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Colt 1914 Government Model .45 ACP British/Canadian Markings

Article about: Here for your perusal is Colt .45 ACP 1914 Government Model Pistol serial number C9591 which was 1 of 20 shipped to Remington Arms-UMC Company Bridgeport CT on October 5 1914. The Canadian C

  1. #1

    Default Colt 1914 Government Model .45 ACP British/Canadian Markings

    Here for your perusal is Colt .45 ACP 1914 Government Model Pistol serial number C9591 which was 1 of 20 shipped to Remington Arms-UMC Company Bridgeport CT on October 5 1914. The Canadian C broad arrow property mark is stamped on the magazine floor plate and British Birmingham commercial proofing on the slide and barrel. Looks like it saw British and Canadian service in WWI and WWII. The BNP proofs seem to be added when pistol is sold off as redundant. From what I can determine from Birmingham Proof Mark Chart below the mark going clockwise looks like B (3 o'clock)-4(6 o'clock)-J(9 o'clock) which would indicate it was proofed in 1958. Also it seems the 1914 Canadian Government Model pistols were shipped with just one unmarked two-toned blue lanyard loop magazine normally supplied with Colt Government Model pistols due to necessity to get the pistols supplied quickly to the Canadian Expeditionary Force and later in 1915 spare magazines were ordered and marked with the C-Broad Arrow mark. According to a reply received from the Imperial War Museum in London: "During the autumn of 1914, the Canadian Government purchased 5,000 Colt M1911 pistols to equip its military forces. These were issued to officers, NCOs and cavalry troopers, but could also be purchased by officers wishing to acquire their sidearm permanently. Unfortunately, apart from a few pistols that received unit marks on the grip-strap, or were inscribed with the name of the officer who purchased them, there is no way of ascertaining which unit or formation they were issued to.I can’t see very clearly from your photos, but it appears that the proof mark on it post-dates the First World War. This would imply that the pistol was put through proof at Birmingham at some point after its First World War military career – and prior to it re-crossing the Atlantic."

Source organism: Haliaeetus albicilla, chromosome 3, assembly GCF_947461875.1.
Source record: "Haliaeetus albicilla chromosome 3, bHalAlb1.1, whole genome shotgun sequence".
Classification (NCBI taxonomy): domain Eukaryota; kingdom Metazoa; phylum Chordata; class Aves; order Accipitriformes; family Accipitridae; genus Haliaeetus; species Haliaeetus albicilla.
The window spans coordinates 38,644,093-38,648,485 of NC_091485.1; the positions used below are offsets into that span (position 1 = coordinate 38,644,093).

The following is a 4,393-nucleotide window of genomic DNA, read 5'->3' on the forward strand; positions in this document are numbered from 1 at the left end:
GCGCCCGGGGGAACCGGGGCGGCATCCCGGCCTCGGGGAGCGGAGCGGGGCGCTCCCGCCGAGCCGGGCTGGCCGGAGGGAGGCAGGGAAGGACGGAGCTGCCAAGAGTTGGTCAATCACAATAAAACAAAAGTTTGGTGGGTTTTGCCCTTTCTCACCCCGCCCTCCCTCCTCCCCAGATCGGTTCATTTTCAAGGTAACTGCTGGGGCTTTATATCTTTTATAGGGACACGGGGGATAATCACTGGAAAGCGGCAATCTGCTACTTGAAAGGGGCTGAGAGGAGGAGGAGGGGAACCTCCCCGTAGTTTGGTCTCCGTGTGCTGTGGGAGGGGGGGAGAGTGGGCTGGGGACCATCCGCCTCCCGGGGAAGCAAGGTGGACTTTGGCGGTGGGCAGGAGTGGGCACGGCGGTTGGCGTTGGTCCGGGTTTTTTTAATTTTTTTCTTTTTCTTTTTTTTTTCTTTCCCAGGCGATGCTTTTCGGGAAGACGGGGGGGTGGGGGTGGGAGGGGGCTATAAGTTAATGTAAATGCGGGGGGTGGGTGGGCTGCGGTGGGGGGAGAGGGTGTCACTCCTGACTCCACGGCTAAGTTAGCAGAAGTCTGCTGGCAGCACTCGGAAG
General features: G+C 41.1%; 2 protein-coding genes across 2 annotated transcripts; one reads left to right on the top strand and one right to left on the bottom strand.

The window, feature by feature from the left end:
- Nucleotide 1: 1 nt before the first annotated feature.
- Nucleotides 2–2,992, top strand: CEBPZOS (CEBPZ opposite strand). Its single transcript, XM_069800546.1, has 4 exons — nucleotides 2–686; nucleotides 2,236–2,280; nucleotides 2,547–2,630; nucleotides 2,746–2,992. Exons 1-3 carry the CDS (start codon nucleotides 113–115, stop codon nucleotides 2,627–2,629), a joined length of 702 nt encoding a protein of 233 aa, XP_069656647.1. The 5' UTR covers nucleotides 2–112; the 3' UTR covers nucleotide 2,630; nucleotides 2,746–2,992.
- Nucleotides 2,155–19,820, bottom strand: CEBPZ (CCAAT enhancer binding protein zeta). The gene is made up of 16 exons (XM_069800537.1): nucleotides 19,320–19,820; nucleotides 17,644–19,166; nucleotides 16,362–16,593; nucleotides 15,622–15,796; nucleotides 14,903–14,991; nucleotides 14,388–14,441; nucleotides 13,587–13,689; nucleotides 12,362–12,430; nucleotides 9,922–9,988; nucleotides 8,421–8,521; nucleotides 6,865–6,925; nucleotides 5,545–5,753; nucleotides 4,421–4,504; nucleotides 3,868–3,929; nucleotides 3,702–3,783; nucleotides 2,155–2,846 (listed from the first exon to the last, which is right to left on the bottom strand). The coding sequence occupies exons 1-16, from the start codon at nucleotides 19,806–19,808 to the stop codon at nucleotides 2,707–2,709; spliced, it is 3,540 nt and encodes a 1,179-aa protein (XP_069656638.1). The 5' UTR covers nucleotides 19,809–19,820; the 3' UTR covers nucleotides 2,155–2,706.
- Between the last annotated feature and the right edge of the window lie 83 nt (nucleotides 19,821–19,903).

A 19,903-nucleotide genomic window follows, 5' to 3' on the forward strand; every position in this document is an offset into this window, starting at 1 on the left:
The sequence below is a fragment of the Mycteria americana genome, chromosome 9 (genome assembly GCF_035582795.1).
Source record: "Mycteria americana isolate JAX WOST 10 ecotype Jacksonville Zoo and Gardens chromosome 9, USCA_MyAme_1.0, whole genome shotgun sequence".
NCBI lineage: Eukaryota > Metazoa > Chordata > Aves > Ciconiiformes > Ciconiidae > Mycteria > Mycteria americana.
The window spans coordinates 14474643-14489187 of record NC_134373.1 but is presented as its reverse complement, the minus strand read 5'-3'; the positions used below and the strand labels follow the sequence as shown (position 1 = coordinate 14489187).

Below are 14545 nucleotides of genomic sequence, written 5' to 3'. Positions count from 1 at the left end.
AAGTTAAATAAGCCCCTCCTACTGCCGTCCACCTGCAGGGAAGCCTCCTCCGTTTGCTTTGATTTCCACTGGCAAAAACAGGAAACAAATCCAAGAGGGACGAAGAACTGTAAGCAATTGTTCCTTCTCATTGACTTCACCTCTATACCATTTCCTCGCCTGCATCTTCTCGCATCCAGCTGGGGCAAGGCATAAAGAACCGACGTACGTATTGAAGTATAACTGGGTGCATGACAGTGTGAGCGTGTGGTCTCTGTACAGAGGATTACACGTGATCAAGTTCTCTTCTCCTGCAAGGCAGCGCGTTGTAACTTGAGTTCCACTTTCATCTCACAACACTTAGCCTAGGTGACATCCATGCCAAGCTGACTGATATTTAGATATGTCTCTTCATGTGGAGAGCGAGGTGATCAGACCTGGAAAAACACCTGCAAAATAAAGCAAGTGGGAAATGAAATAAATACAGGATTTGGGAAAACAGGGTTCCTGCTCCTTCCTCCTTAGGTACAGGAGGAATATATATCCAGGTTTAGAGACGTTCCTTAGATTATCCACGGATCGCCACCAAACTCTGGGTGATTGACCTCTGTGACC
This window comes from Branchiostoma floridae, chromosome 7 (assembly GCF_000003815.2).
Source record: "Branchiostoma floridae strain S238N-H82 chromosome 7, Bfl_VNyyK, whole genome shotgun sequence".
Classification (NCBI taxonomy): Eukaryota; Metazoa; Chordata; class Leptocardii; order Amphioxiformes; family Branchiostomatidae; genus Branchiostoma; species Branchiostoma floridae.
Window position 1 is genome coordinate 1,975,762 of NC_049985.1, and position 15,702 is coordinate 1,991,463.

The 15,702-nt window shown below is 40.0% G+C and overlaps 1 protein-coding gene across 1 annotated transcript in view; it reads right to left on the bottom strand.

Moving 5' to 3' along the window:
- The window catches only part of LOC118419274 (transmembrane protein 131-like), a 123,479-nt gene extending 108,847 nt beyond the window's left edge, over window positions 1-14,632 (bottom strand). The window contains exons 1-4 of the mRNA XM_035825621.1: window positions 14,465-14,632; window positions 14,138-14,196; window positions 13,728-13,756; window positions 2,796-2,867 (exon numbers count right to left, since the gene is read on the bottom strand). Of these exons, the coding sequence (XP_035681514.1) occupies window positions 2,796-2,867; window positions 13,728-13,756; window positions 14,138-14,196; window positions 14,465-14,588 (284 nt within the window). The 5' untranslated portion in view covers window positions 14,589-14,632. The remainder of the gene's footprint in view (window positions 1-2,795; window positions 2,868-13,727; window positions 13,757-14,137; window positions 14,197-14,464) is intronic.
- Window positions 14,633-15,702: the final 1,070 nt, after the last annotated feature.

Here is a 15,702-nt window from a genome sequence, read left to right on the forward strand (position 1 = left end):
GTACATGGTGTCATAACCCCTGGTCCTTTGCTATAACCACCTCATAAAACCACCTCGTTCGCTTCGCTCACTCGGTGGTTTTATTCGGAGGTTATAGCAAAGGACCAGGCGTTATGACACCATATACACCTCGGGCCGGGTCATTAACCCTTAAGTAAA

Click to enlarge the picture Click to enlarge the picture Colt 1914 Government Model .45 ACP British/Canadian Markings   Colt 1914 Government Model .45 ACP British/Canadian Markings  

    Colt 1914 Government Model .45 ACP British/Canadian Markings   Colt 1914 Government Model .45 ACP British/Canadian Markings  

    Colt 1914 Government Model .45 ACP British/Canadian Markings   Colt 1914 Government Model .45 ACP British/Canadian Markings  

    Colt 1914 Government Model .45 ACP British/Canadian Markings  

  2. #2

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    I sent information and photos of the pistol to the American Rifleman Magazine's Dope Bag and got this interesting reply from Field Editor Bruce Canfield.
    Click to enlarge the picture Click to enlarge the picture Colt 1914 Government Model .45 ACP British/Canadian Markings  

  3. #3
    MAP
    MAP is online now
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    That is a nice piece of history! Very nice.

    I always read the Dope Bag submissions. The best part of the magazine!
    "Please", Thank You" and proper manners appreciated

    My greatest fear is that one day I will die and my wife will sell my guns for what I told her I paid for them

    "Don't tell me these are investments if you never intend to sell anything" (Quote: Wife)

  4. #4

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    The letter author has a few errors, Government to Government sales of weapons don’t require proof. I believe also that the BPH didn’t date code the proof during and just after the war.